Osteopore International Pte Ltd, a Singapore-headquartered company leading the way in regenerative bone implants, is proud to announce the success of its technology in a new medical procedure that took place in Brisbane, Australia, in December last year. Pioneered by surgeon Dr. Michael Wagels, Deputy Director of Plastic and Reconstructive Surgery at Princess Alexandra Hospital, the 11-hour surgery involved the implantation of Osteopore’s 3D printed bioresorbable polycaprolactone (PCL) regenerative bone implant, using an innovative surgical technique that transplants a tissue flap from the patient’s knee, and was performed on Mr. Brodie Ellis to encourage the regrowth of parts of his skull.
The cranioplasty procedure called for a patient-specific customised implant, which was designed by the Osteopore team using the patient’s CT scan in consultation with Dr. Wagels. Sitting perfectly on the contour of Ellis’ skull, the biomimetic structure of the 3D printed regenerative implant introduced a patented, interconnected porous scaffold that mimics the natural cancellous bone microstructure. This mesh-like structure promotes blood vessel infiltration which is paramount to bone and tissue regrowth. The PCL material of the implant is designed to be then gradually resorbed and metabolised by the body over an 18 to 24 months period, with no foreign material left in the skull once healing is complete.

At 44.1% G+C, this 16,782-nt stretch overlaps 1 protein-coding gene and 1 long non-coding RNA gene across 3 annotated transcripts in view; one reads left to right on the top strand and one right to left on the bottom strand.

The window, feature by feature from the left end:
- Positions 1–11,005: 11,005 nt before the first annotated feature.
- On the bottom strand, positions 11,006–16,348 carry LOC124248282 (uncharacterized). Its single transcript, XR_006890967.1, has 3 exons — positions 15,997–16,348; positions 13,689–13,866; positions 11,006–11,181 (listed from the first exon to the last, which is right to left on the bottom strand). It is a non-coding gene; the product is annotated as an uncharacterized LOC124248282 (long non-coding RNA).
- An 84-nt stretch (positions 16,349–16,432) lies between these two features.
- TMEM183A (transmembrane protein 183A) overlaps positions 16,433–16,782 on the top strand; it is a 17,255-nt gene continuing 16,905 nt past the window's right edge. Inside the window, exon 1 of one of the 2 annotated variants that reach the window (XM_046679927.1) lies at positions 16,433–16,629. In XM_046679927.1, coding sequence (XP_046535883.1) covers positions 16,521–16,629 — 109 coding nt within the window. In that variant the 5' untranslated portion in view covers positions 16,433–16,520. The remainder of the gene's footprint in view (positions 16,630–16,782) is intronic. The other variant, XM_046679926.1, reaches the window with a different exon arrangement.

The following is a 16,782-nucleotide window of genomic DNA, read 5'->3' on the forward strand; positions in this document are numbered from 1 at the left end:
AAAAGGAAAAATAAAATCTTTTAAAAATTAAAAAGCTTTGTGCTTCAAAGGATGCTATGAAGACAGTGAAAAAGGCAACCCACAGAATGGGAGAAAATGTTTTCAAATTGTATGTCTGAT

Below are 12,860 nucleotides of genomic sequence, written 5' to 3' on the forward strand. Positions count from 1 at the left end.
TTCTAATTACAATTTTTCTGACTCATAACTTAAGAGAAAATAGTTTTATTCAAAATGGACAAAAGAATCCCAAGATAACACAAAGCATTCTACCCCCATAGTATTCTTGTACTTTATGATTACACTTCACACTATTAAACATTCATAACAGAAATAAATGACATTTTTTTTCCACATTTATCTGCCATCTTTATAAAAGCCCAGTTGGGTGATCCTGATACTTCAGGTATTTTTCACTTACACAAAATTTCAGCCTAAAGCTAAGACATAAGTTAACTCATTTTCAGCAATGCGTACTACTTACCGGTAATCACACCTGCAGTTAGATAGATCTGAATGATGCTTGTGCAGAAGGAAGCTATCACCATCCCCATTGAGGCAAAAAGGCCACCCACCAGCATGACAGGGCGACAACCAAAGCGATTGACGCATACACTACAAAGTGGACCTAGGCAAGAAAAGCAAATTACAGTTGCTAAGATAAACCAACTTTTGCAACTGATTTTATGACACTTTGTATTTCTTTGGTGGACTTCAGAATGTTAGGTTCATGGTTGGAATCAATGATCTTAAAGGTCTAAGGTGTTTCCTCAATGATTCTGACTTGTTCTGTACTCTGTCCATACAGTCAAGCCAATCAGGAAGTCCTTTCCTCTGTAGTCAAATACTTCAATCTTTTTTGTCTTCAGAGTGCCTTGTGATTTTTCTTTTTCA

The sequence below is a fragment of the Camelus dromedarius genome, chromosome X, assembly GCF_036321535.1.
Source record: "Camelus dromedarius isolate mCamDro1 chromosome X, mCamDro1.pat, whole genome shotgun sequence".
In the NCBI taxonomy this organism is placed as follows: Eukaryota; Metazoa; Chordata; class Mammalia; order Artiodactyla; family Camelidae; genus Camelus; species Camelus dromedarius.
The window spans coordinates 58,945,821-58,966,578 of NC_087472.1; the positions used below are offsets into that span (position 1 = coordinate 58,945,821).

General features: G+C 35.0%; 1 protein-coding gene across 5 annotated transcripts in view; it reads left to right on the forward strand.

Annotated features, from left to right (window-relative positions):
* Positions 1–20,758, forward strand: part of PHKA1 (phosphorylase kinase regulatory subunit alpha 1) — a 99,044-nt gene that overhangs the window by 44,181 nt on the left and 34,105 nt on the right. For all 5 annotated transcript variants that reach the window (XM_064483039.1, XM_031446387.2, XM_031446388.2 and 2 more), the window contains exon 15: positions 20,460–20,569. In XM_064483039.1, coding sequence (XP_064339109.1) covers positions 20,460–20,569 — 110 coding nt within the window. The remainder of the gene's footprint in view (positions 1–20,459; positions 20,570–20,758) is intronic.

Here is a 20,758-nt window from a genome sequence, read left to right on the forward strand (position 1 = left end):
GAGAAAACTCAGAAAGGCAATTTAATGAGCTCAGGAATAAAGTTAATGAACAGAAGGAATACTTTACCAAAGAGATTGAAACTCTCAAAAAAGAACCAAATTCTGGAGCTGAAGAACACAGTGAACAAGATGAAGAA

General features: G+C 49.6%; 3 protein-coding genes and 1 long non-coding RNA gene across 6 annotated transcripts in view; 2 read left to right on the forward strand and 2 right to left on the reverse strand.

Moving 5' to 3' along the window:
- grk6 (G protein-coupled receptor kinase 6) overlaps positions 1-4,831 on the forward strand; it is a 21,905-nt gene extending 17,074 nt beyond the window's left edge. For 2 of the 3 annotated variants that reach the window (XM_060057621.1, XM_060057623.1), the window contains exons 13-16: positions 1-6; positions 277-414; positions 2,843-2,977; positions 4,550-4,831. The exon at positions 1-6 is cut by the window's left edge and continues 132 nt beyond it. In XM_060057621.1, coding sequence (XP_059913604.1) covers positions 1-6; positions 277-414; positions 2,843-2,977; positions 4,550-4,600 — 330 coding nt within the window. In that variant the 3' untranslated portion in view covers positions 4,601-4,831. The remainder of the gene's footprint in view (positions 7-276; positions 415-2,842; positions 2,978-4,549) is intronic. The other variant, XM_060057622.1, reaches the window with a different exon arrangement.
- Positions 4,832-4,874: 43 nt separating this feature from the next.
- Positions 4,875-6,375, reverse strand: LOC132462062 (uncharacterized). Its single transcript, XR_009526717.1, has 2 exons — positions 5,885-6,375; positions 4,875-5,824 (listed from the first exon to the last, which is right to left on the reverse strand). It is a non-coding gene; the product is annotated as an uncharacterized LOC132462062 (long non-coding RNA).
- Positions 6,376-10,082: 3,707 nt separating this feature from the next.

Case Study: Mr. Brodie Ellis’ Motorcycle Accident
In December 2018, Mr. Brodie Ellis, a 26-year-old Australian man, had suffered a Stage 4 brain injury and a severely broken leg from a motorcycle accident in Vietnam. On top of having to amputate his left leg, the accident had also left him having to remove and replace certain parts of his skull with plastic implants.
Unfortunately, according to Dr. Wagels, “one of the [plastic] implants [had become] exposed and developed an infection. Because the implant had no blood supply, the infection just kept getting worse and worse, so it had to be removed. This left Brodie with headaches and a contour deformity of the skull.”
To treat these problems, Dr. Wagels decided to recommend Ellis a cranioplasty procedure that would use Osteopore’s 3D printed implant to replace the section of missing skull. This PCL bone implant would have the ability to encourage natural bone regrowth, thereafter disintegrating into carbon dioxide and water with no foreign material left in the skull, reducing post-surgical or removal surgery complications and significantly minimising infection rates.